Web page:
Sigurd Fischer

The return of my copy of David Brownlee’s excellent book about the Philadelphia Museum of Art, published in 1997, has made me pay more attention to the identity of the person who took the remarkable early photographs of the Museum, first when it was under construction for publication in the Architectural Record in 1926 and then when it opened in 1928, although even then many of the surroundings seems yet to have been completed. It was Sigurd Fischer. They are unusually powerful, taken presumably with a plate camera, so shows up the amazing quality of the detailing in the polychromatic sculpture and stone carving. Fischer was himself an architect, as well as an architectural photographer, and came from a family of Danish painters. Modern photographs don’t seem to have quite the same quality, and I can’t figure out whether this is just the aura of time or the eye of a photographic artist in their composition:-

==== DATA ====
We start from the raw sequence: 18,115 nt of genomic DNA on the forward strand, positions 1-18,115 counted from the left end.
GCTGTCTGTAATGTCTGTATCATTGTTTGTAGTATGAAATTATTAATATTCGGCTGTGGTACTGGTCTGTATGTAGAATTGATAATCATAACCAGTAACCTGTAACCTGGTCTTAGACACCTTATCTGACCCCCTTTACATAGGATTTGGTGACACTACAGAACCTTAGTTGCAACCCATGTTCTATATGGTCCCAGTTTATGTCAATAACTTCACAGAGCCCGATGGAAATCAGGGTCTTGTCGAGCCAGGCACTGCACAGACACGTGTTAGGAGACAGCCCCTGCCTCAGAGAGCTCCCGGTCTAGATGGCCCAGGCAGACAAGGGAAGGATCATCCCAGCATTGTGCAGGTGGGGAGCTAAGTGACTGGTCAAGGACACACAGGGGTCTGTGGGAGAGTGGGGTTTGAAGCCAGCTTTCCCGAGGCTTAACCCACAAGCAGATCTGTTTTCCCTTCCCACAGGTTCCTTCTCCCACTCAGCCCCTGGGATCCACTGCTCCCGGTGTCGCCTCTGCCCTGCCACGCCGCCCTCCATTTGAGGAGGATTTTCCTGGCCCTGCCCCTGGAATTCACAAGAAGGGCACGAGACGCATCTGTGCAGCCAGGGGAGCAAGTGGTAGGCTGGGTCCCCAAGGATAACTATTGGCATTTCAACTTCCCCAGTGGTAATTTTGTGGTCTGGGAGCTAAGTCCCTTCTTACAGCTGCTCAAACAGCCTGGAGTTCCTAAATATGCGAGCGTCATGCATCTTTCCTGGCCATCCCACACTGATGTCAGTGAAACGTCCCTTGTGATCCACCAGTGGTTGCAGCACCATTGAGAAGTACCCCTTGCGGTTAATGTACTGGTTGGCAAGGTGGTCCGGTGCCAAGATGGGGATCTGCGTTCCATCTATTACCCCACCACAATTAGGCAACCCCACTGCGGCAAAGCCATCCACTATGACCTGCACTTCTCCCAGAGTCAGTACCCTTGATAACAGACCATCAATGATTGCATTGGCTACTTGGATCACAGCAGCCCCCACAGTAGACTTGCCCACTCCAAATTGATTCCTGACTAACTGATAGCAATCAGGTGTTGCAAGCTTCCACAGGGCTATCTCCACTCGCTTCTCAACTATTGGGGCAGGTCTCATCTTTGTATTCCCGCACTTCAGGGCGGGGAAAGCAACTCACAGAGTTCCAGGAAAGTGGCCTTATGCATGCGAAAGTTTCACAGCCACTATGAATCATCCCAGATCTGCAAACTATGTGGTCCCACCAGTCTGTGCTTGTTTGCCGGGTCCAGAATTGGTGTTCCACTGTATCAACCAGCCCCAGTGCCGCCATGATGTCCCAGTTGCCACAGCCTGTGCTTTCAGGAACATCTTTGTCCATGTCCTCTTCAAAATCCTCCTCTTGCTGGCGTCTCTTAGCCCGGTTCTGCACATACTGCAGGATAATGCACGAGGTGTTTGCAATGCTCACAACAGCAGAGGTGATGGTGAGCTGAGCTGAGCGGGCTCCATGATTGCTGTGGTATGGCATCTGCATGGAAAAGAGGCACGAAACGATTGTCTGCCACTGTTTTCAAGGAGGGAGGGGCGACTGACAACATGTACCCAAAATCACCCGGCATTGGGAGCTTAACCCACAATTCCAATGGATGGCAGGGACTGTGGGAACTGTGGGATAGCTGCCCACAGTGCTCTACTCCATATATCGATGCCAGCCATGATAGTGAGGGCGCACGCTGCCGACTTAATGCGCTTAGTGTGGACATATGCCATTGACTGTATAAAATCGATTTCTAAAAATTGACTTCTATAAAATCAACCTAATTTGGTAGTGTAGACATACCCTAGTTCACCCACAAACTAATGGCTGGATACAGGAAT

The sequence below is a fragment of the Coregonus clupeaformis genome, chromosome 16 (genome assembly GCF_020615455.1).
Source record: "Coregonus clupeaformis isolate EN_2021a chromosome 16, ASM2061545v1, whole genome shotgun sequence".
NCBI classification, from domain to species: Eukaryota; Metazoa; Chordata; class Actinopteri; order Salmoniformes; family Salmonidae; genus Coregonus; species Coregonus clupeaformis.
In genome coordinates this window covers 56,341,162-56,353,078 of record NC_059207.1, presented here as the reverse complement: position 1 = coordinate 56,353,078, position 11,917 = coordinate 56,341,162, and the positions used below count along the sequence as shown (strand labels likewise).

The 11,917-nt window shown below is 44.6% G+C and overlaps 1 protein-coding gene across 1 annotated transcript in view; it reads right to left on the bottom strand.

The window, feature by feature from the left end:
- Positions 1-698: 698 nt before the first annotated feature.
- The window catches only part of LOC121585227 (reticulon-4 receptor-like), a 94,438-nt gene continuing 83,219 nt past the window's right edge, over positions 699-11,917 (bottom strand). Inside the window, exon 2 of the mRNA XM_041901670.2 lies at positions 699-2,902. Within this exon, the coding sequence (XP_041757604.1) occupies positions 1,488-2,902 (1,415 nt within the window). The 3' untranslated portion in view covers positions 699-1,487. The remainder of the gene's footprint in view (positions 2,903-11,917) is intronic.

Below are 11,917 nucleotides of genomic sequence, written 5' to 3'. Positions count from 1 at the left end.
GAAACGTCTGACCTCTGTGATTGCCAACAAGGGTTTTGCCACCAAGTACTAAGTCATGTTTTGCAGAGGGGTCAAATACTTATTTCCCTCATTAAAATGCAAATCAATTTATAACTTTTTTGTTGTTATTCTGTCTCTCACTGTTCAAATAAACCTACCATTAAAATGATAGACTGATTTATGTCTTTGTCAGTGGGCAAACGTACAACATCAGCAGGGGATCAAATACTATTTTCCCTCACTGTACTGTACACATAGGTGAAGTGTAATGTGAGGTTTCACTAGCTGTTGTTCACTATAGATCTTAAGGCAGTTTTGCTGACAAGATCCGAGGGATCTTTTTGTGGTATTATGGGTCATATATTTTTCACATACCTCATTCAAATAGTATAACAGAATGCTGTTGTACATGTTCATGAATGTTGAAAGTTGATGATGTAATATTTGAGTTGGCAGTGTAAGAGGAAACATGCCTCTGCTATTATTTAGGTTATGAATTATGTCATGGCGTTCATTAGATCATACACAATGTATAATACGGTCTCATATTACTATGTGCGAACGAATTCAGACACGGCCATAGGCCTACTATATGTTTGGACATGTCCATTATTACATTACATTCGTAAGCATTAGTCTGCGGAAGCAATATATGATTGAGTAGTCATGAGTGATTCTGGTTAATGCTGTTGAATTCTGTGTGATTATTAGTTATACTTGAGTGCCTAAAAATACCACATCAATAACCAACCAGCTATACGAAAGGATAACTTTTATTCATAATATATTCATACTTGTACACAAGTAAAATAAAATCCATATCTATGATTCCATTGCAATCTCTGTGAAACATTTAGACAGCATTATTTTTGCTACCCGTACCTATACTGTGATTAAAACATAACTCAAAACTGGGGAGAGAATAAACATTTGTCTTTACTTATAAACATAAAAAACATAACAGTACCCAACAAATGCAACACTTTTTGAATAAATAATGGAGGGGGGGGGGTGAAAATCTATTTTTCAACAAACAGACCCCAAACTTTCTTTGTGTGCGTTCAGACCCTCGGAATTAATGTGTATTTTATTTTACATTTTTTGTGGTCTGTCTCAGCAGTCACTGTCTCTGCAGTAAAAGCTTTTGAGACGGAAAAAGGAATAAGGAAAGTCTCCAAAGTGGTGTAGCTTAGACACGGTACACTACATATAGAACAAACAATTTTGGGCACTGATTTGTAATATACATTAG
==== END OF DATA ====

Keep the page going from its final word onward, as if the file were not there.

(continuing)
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4 thoughts on “Sigurd Fischer

  1. Perhaps the difference between then and now lies partly in the fact that modern photographers invariably have “something to say” (theoretically no crime), whereas in those days the photographer was avowedly the servant of the subject, content to capture its apparent or hidden glories and allow them to speak for themselves. Ruskin’s architectural Daguerreotypes have this quality too.

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